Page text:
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Default Re: Peto Scott Transistor Portable Radio

I had to Google Ediswan transistor, there are none in the Peto Scott as far as I can see.

David
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Old 26th Oct 2020, 5:32 pm   #12
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Default Re: Peto Scott Transistor Portable Radio

What I can see in the pictures look like typical Mullard/Philips OC series devices.
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Old 26th Oct 2020, 5:52 pm   #13
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Default Re: Peto Scott Transistor Portable Radio

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Originally Posted by DMcMahon View Post
Ediswan transistor, there are none in the Peto Scott as far as I can see.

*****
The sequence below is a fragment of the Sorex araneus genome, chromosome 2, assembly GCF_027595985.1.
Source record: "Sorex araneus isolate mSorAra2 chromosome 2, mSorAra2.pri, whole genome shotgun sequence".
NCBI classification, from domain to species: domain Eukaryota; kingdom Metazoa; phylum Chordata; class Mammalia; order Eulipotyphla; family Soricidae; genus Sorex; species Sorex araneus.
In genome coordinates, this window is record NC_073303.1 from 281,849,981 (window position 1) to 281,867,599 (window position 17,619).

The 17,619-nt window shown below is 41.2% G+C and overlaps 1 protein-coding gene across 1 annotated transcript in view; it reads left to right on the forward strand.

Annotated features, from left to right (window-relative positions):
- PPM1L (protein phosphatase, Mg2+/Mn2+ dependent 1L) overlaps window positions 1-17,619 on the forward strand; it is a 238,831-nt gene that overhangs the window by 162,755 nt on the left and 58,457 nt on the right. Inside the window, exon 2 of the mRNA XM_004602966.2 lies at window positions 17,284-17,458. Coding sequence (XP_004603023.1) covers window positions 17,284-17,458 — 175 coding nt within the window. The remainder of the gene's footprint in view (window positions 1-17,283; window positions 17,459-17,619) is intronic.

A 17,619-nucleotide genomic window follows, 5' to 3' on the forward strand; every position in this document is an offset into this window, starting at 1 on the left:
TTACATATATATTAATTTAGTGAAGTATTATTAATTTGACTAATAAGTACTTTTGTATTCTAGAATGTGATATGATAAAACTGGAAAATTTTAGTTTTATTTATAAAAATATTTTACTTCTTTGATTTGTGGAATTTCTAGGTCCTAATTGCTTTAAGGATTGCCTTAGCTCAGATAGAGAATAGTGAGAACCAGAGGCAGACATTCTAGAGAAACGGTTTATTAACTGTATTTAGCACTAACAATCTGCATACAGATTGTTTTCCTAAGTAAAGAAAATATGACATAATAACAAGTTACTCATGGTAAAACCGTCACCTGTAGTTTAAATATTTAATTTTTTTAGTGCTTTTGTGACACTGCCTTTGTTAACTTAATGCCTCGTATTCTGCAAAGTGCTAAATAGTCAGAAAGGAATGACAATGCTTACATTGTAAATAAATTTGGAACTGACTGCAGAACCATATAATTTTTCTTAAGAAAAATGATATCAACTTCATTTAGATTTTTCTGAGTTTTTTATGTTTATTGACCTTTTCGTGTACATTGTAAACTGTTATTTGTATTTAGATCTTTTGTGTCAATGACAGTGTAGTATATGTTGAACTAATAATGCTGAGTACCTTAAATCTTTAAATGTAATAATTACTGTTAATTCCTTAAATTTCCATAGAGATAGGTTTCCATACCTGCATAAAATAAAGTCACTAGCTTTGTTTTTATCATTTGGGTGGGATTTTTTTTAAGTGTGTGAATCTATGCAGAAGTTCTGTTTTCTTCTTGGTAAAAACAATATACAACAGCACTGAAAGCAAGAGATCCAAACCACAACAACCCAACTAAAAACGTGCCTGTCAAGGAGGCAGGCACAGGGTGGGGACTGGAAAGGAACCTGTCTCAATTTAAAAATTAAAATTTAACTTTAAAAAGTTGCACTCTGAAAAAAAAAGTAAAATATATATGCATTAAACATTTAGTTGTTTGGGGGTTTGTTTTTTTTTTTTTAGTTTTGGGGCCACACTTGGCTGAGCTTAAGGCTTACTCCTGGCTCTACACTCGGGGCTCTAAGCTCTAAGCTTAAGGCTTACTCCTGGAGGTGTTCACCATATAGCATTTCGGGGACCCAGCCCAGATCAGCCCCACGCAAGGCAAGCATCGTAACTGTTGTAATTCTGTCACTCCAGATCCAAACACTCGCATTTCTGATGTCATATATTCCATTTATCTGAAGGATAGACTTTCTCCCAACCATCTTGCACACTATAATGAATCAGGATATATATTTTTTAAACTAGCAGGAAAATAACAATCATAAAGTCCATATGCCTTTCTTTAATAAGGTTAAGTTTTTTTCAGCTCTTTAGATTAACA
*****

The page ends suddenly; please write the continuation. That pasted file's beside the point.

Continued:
That's right, they were quite popular in many early transistor sets - Murphy used them, and the first Hacker model - but production seems to have ended very early in the '60s. Those for small-signal roles are immediately recognisable by their black-painted "top hat" encapsulation - at least I don't recall meeting any other transistors of similar appearance.
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Old 26th Oct 2020, 6:07 pm   #14
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Default Re: Peto Scott Transistor Portable Radio

I agree with Paul you don't tend to see them in sets after the early 1960's however I do recall Russian sets with transistors of a similar design.

Cannot remember the sets brand but the transistors were all in sockets.

This would have been around 1968.

By the time the set came to me they were all mixed up and back to front

You can see the Ediswan Transistors (and many others) here

http://www.wylie.org.uk/technology/s...an/Ediswan.htm

Cheers

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Old 26th Oct 2020, 6:16 pm   #15